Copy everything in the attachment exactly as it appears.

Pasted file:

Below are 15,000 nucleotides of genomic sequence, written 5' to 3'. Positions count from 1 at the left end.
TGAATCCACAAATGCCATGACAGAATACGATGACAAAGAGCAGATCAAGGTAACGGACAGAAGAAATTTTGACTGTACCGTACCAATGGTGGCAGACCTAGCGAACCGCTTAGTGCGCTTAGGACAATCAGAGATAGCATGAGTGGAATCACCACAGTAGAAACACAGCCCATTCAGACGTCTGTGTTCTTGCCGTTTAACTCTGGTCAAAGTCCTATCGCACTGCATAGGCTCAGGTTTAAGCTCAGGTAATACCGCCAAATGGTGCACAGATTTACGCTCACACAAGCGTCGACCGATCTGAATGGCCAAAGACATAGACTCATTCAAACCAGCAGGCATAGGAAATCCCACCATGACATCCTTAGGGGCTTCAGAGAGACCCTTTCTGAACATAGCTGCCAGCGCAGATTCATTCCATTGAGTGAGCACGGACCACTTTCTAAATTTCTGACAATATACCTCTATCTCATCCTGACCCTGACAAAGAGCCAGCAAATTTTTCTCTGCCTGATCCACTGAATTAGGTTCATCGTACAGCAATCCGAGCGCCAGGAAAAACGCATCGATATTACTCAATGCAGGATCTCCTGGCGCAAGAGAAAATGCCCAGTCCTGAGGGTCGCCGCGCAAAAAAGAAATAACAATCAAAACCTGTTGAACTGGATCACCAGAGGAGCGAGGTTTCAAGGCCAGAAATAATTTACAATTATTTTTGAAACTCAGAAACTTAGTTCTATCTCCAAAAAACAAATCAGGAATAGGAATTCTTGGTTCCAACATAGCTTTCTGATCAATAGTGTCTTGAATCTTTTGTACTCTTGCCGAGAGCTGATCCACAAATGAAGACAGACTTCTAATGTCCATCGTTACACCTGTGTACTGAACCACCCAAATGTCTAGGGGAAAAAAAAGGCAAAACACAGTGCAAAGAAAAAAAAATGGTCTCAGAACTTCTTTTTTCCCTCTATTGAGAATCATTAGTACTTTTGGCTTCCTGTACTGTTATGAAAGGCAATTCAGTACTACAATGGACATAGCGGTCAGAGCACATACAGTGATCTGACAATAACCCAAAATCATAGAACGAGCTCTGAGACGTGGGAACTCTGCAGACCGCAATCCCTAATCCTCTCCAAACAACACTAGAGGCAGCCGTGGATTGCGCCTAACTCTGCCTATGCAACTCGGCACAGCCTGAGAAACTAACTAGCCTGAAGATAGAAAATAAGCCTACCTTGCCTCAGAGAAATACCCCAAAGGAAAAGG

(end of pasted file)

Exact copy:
Below are 15,000 nucleotides of genomic sequence, written 5' to 3'. Positions count from 1 at the left end.
TGAATCCACAAATGCCATGACAGAATACGATGACAAAGAGCAGATCAAGGTAACGGACAGAAGAAATTTTGACTGTACCGTACCAATGGTGGCAGACCTAGCGAACCGCTTAGTGCGCTTAGGACAATCAGAGATAGCATGAGTGGAATCACCACAGTAGAAACACAGCCCATTCAGACGTCTGTGTTCTTGCCGTTTAACTCTGGTCAAAGTCCTATCGCACTGCATAGGCTCAGGTTTAAGCTCAGGTAATACCGCCAAATGGTGCACAGATTTACGCTCACACAAGCGTCGACCGATCTGAATGGCCAAAGACATAGACTCATTCAAACCAGCAGGCATAGGAAATCCCACCATGACATCCTTAGGGGCTTCAGAGAGACCCTTTCTGAACATAGCTGCCAGCGCAGATTCATTCCATTGAGTGAGCACGGACCACTTTCTAAATTTCTGACAATATACCTCTATCTCATCCTGACCCTGACAAAGAGCCAGCAAATTTTTCTCTGCCTGATCCACTGAATTAGGTTCATCGTACAGCAATCCGAGCGCCAGGAAAAACGCATCGATATTACTCAATGCAGGATCTCCTGGCGCAAGAGAAAATGCCCAGTCCTGAGGGTCGCCGCGCAAAAAAGAAATAACAATCAAAACCTGTTGAACTGGATCACCAGAGGAGCGAGGTTTCAAGGCCAGAAATAATTTACAATTATTTTTGAAACTCAGAAACTTAGTTCTATCTCCAAAAAACAAATCAGGAATAGGAATTCTTGGTTCCAACATAGCTTTCTGATCAATAGTGTCTTGAATCTTTTGTACTCTTGCCGAGAGCTGATCCACAAATGAAGACAGACTTCTAATGTCCATCGTTACACCTGTGTACTGAACCACCCAAATGTCTAGGGGAAAAAAAAGGCAAAACACAGTGCAAAGAAAAAAAAATGGTCTCAGAACTTCTTTTTTCCCTCTATTGAGAATCATTAGTACTTTTGGCTTCCTGTACTGTTATGAAAGGCAATTCAGTACTACAATGGACATAGCGGTCAGAGCACATACAGTGATCTGACAATAACCCAAAATCATAGAACGAGCTCTGAGACGTGGGAACTCTGCAGACCGCAATCCCTAATCCTCTCCAAACAACACTAGAGGCAGCCGTGGATTGCGCCTAACTCTGCCTATGCAACTCGGCACAGCCTGAGAAACTAACTAGCCTGAAGATAGAAAATAAGCCTACCTTGCCTCAGAGAAATACCCCAAAGGAAAAGG